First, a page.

Freelancing Vs Employment

Is freelancing a safe way to make a living?

As workers, we have to deal with the fact that our cash flow isn’t always steady. There are good and bad times to work as a freelancer, and our pay reflects that. Most people don’t like how unpredictable it is, so they don’t even want to think about working. Since your rent, student loan, and car bills are the same every month, no matter how much you make, shouldn’t your income be the same every month? at first glance, this may seem like the opposite of “steady work.” But working for yourself can give you more job protection than working for one company.

Losing a Customer vs. Getting Fired

When you are employed by a firm, it is reasonable to assume that the company is the sole source of your source of income. If you were to lose your job tomorrow, you would be out of work completely (or at least for a large amount of the time). If you are a freelancer and you work consistently for 20 customers, and each of those clients contributes 5% of your gross income, then if you lose a client (the equivalent of getting fired by an employer), you will only lose a portion of your income. This is because each client contributes 5% of your gross income. This circumstance is noticeably simpler to tolerate and adjust to in comparison to the earlier one.


But Aren’t Freelancers Risk Takers?

Freelancers are generally willing to take more risks than non-freelancers, as evidenced by their career choice. I know that risk excites and motivates me because I’m generally an optimist, as are most people when evaluating risk (called the optimism bias). Making a “safe” decision like diversifying income may seem to contradict the freelancer mindset, but even freelancers need to control risk because although we may be optimistic, it’s inevitable that something bad and unexpected will happen. (Reality checks suck.) There are certainly many risks to freelancing – especially when starting out – but freelancers need to limit risk regardless to create financial security for the future and reduce stress and anxiety in the present.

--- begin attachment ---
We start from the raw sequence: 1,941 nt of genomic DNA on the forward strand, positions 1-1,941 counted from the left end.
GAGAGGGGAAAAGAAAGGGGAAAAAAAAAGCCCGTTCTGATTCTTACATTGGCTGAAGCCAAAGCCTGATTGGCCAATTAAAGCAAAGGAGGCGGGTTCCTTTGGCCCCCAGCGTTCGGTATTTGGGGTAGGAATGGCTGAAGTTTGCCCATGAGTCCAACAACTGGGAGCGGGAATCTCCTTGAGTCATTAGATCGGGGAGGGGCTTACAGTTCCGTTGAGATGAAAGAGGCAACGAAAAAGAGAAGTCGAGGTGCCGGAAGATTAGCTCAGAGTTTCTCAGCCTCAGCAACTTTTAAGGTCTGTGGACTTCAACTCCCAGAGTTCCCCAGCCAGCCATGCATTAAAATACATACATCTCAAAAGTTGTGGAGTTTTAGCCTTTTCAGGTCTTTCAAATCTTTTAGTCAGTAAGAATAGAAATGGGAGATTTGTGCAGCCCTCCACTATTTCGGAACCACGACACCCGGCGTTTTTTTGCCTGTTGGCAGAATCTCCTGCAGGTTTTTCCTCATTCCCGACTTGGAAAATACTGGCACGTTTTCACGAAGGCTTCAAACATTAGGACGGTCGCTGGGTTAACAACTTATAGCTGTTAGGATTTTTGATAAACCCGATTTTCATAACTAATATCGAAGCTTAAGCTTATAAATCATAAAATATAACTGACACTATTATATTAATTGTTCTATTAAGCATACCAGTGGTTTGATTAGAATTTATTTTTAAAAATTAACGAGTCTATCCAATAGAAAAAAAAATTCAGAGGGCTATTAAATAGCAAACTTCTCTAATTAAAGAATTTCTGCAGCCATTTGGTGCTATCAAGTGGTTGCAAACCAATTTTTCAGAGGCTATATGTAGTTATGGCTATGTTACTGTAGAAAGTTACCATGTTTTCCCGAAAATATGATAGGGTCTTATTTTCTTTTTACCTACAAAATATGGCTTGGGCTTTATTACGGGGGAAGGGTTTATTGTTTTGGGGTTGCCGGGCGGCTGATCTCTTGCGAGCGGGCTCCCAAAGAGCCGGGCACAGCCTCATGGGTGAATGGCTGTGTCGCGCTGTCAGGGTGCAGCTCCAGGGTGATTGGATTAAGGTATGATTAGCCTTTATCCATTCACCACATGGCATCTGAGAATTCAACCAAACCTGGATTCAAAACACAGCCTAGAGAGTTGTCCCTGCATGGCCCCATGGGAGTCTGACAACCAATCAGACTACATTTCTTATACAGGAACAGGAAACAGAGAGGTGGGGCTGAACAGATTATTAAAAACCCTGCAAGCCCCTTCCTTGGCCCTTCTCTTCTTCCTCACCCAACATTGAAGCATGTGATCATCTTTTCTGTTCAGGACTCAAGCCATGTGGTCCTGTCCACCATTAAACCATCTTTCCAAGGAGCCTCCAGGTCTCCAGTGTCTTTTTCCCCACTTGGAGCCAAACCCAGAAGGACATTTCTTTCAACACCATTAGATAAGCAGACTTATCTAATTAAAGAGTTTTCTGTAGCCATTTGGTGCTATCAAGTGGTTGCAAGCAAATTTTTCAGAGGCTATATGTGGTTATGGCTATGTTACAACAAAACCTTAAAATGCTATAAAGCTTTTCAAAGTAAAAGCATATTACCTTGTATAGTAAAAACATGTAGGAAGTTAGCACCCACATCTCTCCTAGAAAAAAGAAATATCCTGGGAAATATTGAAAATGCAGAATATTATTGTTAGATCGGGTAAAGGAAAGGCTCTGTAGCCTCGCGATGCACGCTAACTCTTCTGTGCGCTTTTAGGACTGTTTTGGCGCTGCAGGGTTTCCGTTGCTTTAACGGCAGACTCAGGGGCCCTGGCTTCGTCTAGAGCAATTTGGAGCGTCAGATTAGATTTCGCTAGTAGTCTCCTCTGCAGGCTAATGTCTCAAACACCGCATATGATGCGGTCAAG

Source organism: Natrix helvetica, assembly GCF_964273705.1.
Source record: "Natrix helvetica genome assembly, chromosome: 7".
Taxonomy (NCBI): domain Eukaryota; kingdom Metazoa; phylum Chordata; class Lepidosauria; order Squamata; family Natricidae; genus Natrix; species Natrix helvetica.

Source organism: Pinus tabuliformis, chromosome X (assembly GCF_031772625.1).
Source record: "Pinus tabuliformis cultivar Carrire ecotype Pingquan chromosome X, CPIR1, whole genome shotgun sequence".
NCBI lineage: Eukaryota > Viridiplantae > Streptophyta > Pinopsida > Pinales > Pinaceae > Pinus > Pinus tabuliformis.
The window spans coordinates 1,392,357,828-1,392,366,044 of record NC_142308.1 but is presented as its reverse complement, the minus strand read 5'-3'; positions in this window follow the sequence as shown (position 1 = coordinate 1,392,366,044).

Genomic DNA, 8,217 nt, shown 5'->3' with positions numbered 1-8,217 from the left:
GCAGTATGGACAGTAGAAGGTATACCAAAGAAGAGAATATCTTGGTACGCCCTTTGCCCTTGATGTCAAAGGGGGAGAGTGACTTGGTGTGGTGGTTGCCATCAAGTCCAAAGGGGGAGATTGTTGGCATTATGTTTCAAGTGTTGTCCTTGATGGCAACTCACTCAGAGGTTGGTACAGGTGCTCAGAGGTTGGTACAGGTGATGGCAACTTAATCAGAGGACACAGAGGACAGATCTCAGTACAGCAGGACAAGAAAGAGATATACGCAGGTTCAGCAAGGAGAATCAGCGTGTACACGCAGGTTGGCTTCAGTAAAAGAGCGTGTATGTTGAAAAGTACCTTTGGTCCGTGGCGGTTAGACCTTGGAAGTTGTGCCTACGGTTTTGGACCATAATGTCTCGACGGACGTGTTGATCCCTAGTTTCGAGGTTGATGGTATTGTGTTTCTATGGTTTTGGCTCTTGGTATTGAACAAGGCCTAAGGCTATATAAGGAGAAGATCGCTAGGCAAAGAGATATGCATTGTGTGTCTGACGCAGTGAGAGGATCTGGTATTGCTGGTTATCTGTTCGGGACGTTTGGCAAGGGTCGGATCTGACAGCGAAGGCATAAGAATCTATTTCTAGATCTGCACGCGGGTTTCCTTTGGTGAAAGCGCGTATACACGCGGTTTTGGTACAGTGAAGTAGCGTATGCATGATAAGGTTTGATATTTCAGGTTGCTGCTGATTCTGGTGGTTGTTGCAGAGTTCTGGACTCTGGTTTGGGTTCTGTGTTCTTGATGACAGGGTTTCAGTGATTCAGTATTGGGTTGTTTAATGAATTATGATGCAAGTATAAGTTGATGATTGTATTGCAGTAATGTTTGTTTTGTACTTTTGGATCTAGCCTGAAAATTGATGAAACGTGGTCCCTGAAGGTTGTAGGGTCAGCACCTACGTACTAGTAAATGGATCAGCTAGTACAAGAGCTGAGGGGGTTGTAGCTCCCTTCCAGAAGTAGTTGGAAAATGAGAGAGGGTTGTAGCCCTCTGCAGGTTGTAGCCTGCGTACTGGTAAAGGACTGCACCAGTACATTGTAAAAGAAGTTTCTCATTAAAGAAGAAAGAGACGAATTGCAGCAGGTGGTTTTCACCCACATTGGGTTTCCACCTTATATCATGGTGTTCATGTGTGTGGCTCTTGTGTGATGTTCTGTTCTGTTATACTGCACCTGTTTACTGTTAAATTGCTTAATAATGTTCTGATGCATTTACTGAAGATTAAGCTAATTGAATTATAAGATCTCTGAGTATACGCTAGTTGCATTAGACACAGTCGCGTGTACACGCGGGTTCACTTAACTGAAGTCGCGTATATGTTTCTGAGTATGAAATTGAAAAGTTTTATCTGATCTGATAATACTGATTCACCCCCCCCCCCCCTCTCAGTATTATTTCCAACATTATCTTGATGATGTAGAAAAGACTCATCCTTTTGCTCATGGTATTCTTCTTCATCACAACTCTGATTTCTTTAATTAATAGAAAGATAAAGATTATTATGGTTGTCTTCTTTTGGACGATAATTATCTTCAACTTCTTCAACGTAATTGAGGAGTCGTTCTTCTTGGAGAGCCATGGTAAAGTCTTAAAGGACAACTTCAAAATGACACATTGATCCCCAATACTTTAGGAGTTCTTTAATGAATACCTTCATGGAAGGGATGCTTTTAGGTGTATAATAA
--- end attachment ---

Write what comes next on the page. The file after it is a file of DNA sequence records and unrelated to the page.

The Freelancer Lifestyle: Why I Love Being Self-Employed

It’s not just about the money, or even the possibility of making money, when you work for yourself as a freelancer. However, financial considerations are not nearly as important as they seem to be. It’s not only about the job itself; it’s also about the great and liberated lifestyle that comes along with it.

1. Where I want to Work

I usually work at home or at school, but while I was learning abroad, I worked in Barcelona, Berlin, and Copenhagen. It is crazy. I can be on a beautiful beach somewhere and still be productive and make money as long as I have a MacBook Pro and a fairly fast internet connection. For example, I can give IT advice to clients over the phone from anywhere by using remote access/management software to see and control their computer screens. I can also create and develop websites from anywhere with an internet connection.

2. I Can Work With Anyone I Want: